Ein Kessel Buntes (A Kettle of Colour) was a television variety show in the former East Germany. It broadcast from 1972 to 1992. A total of 113 shows were made, six per year. As the name implies, it was broadcast in colour, first from the Friedrichstadtpalast theatre, and later from the Palast der Republik, as well as from other prominent music halls in other East German cities. Its title sequence showed a series of famous clocks in East Berlin, such as that on the Rotes Rathaus and the Weltzeituhr at Alexanderplatz displaying the time of broadcast, 8 p.m. (scheduled to clash with the main evening news on ARD) Ein Kessel Buntes was originally hosted by actors Horst Köbbert (who spoke Low German from the north), Lutz Stückrath (a speaker of the Berlin dialect), and Heinz Uhlig (who spoke Saxon from the south), whose satirical commentary during the live broadcasts often criticised the East German government. They were soon replaced by a rotating cast of celebrities.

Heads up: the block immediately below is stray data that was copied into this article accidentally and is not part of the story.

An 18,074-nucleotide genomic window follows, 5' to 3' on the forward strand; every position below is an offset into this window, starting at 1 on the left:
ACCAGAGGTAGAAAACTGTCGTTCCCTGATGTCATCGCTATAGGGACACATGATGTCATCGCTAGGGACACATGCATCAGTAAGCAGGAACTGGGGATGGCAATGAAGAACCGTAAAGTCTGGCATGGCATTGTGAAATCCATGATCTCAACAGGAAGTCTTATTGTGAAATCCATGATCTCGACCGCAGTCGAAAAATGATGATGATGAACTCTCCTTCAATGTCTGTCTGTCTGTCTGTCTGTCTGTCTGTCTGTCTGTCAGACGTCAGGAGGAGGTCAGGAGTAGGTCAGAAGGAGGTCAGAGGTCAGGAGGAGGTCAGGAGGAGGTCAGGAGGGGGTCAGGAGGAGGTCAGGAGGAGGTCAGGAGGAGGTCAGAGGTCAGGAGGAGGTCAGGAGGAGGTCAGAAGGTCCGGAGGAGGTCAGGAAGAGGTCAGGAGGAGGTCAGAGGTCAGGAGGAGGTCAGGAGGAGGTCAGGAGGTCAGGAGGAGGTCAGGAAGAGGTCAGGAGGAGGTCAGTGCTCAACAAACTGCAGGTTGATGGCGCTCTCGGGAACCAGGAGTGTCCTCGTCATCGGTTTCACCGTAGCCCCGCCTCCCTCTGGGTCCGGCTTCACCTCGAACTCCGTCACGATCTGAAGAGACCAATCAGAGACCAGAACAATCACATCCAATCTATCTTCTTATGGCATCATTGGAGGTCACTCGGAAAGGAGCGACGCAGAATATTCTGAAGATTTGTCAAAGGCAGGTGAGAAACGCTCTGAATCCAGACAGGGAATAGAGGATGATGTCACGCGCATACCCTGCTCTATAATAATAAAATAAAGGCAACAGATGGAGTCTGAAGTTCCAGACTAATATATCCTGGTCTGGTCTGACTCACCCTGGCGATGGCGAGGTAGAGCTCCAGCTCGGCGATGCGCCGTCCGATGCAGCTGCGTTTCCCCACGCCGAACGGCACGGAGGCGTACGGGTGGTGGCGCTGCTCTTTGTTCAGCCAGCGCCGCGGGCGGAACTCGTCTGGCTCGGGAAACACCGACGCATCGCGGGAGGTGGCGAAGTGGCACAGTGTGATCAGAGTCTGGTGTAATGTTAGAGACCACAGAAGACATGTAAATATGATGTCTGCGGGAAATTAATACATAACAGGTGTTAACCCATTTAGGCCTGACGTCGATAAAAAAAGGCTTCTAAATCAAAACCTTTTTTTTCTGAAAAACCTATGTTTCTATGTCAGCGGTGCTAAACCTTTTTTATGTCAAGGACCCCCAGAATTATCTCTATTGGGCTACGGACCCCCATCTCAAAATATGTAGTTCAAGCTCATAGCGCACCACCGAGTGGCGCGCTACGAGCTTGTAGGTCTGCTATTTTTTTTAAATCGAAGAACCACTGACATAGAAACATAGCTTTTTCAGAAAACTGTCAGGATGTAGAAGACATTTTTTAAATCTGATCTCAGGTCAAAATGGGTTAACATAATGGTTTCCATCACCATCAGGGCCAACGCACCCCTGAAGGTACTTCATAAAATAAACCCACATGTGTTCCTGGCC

The show was meant to compete with those on West German television, (which most East Germans were able, and did, watch). To this end it was fairly successful even attracting a following in parts of West Germany which could receive Eastern TV. Its production values were high. Apart from song and dance numbers and appearances from East German celebrities, almost every broadcast featured well-known stars from the west, often after their popularity had peaked in their home countries. After German reunification, and the dissolution of Fernsehen der DDR, the show was broadcast for a further two years on Das Erste. It is still popular in reruns and best-of shows. Numerous international stars were invited to participate: ABBA, Amanda Lear, Bad Boys Blue, Karel Gott, Alla Pugacheva, Sofia Rotaru, and others.